Media Regulation Vs Freedom of Expression
India is considered the largest democracy in the World. A free country which is also recognized from its media. Through ages many countries have tried to give "Freedom of Expression" to their media whether it be print media, broadcast media or the latest online media. But have we ever thought that what is actually considered as "Freedom of Expression". Our constitution in Article 19(1)(a) of the Constitution guarantees the right to freedom of speech and expression, from which is derived the freedom of the press or the media, because there is no separate mention of media in the Constitution. It is the individual's right to freedom of speech and expression in which it is understood. But on the other hand it is subjected to reasonable restrictions under specified heads which are mentioned in Article 19(2): like public order, contempt of court, etc.
With 'Freedom'comes a lot of responsibilities for media. Actually the media is the mirror to the world but nowadays the roles are changing from informer to opinion making, influencing and decision making.
Recently the Chairman of Press Council of India while commenting on the reportage of Social Activist Anna Harare's agitation said that a large section of print and electronic media was swayed by emotions and consequently became a part of the movement which defies the role of media of an informer 1. These kind of events prove that there is no actual regulation on media in our country.
Media under the disguise of citizen journalism, freedom of expression and other rights has exploited the vitality of "Freedom of Expression". In our country there are numerous bodies/commissions which recommend the codes for various media. These codes are also revised from time to time through a laborious research on their applicability in simultaneous times to be followed. But the biggest concern is the absence of any regulating body which keeps a check when any media commits a...
...Media And Freedom Of Expression
India is one of the greatest democratic country in the world, which is based on the three pillars: Executive, Legislature and Judiciary. These three pillars monitor to each other, but now a days the Media is playing a role of the fourth pillar of democracy, which keeps eyes on these three pillars.
Journalism, plays a key role in media. It delivers all the information of current affairs and in the country and world.
Our constitution gives us Right To Freedom Of Speech And Expression by Article 19. On the basis of this article media also expresses its view regarding current affairs and try to raise public voice against unfair government rule. Also, Article 19 of the Universal Declaration Of Human Rights (UDHR), guarantees right to freedom of expression as, “Everyone has right to freedom of opinion and expression, this right includes the right to hold opinions without interference and to seek, receive and impart information and ideas through our media and regardless of frontiers.”
A day by day development in science and satellite technology, media has reached directly to the people and to the whole world. It means live telecast of current affairs, parliamentary work, sports, events we can...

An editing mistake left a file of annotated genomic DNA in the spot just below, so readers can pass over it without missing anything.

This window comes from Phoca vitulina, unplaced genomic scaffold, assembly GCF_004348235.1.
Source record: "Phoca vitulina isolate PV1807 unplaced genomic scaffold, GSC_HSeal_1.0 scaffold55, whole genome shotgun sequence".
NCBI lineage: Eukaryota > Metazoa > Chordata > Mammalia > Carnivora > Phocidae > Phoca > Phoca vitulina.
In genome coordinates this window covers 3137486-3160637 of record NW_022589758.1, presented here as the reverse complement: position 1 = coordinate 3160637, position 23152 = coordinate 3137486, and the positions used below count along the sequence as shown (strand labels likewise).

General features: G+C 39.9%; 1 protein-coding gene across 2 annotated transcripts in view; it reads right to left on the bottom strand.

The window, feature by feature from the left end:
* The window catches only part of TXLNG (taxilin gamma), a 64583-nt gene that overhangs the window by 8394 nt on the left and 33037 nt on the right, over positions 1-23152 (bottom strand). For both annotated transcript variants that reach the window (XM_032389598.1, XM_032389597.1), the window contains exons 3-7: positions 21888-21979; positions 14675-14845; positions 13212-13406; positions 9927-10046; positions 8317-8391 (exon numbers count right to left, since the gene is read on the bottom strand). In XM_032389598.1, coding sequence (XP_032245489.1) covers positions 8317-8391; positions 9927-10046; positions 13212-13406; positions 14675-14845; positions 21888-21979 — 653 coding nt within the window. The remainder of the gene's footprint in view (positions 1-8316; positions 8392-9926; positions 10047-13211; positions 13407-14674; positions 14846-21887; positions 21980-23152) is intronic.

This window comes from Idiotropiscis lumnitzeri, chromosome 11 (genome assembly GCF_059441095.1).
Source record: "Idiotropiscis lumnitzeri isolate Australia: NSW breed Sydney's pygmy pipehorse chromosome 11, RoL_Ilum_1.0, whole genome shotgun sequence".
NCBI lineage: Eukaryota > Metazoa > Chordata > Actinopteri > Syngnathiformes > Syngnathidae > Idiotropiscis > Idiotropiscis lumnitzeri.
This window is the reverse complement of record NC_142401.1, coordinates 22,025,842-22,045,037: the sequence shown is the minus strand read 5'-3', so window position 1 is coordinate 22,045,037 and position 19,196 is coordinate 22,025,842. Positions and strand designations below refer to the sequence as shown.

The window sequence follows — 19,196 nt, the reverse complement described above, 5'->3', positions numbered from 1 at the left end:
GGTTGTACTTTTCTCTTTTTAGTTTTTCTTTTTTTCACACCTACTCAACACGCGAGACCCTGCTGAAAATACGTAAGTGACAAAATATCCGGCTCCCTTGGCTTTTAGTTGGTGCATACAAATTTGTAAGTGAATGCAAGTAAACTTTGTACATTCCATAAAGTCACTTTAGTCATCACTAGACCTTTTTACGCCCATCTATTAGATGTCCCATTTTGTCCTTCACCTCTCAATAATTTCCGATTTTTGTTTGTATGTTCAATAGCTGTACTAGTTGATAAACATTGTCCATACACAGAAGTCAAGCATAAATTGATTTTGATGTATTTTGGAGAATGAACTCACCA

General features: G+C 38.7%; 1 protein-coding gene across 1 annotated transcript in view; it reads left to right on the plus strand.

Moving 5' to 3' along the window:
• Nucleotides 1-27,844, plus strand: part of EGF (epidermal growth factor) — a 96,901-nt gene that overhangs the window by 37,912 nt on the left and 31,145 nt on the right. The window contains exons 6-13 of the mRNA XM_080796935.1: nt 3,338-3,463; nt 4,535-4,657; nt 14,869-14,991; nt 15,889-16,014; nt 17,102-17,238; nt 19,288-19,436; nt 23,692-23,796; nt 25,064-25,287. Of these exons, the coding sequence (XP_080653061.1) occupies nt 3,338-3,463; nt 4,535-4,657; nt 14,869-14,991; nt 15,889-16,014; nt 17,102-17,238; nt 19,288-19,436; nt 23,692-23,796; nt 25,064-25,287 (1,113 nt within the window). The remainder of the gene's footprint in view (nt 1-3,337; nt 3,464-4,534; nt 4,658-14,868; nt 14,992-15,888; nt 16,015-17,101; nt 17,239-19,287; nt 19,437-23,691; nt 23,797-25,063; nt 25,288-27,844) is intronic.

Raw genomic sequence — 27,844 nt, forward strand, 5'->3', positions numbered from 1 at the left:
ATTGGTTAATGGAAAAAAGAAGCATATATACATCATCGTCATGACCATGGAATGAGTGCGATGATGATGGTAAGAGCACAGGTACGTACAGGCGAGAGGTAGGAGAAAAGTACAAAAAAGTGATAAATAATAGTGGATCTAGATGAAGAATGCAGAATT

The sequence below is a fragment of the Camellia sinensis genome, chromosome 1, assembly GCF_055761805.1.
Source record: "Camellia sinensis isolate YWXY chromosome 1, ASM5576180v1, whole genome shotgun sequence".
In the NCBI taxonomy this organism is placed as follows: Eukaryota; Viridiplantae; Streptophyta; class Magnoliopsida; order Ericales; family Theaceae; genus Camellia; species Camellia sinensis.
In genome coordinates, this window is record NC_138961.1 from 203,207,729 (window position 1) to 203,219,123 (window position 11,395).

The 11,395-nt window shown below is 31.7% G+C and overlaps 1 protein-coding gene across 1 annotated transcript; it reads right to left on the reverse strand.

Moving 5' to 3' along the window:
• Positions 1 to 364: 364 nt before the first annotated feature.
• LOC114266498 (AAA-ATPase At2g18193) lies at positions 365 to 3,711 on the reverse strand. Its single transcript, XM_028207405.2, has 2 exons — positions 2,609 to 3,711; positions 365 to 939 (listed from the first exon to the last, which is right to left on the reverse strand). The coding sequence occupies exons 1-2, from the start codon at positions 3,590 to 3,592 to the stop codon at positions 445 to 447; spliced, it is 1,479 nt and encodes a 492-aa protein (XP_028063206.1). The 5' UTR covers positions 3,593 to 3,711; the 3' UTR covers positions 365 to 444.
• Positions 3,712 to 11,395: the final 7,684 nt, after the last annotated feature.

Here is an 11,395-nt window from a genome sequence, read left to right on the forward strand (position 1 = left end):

...Human dignity and freedom of expression in the media
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Human dignity and freedom of expression in mediaFreedom of expression is the basis of human dignity and one of the human rights, according to the Universal Declaration of Human Right “Everyone has the right to freedom of opinion and expression; this right includes freedom to hold opinions without interference and to seek, receive and impart information and ideas through any media and regardless of frontiers”. However, with the development of the media, the personality and dignity of the human is fading away from the freedom of speech and the press. For example, the recent hot events, two DJs Mel Greig and Michael Christian pretended to be Queen Elizabeth II and Prince Charles in a prank call to the London Hospital to inquire about Kate’s health. Nurse Saldana put their call through to another nurse who revealed details about the Duchess of Cambrige’s health on air. The hoax led to nurse Saldana’s suicide (Quan, 2013). Hence how to guarantee the harmonious development of human dignity and freedom of expression in...
...Freedom of Speech and Expression and Journalism
Problems faced in the industry, and the solutions and guidelines to the problem.
A report done by Ooi K.L Universiti Tunku Abdul Rahman
*Note: This is an undergraduate individual assignment report. It might not be the best report, yet it is still referable for other undergraduates who are doing the same subject area. ** This assignment was done for the subject UAMG 3063 - Communication Law in the third year of Degree in Public Relations under the Faculty of Arts and Social Sciences at Universiti Tunku Abdul Rahman
Freedom of Speech and Expression and Journalism Journalism is a difficult profession in Malaysia and they face impediments peculiar to the society (Radhakrishnan 2010). Radhakrishnan says in his report that journalish has an honorable objective which is the circulation and dissemination of information including news, comment and opinion as well as entertainment. He also states that journalists should be borne in mind that in order to enjoy to status of a profession, the practitioners are expected at all times to conduct themselves in an ethical manner upholding the best tradition of the profession The role of journalism in a democratic society needs special mention. It is a necessary and essential prerequisite for democracy to survive. It acts as the fourth estate and it is also the essential watchdog over the conduct of the government (Radhakrishnan...
...something we collectively call ‘the media’. But, unluckily, as with most things of value, it is prone to exploitation. By the marketers and PR managers working for the commercialist culture or even the governments that like to ‘control’ public viewpoint by being spoon-fed their own political or commercial agendas. To inform the consciences of millions of individuals and help shape their thinking can never really be a ‘neutral’ task. It requires a determination ofmedia owners, editors and journalists to discharge their duties in a manner that balances commercial imperatives, human rights, social responsibility and national vision. It is unfortunate and disheartening that our media is notorious for processing and filtering the actual truth in many events, creating a distorted reflection that condenses innuendo, gossip, lies, rumors, speculations and suspicions into a form of entertainment, character assassination, scandal or simply packaged as a commercial product that deceives us and we don’t ever even suspect.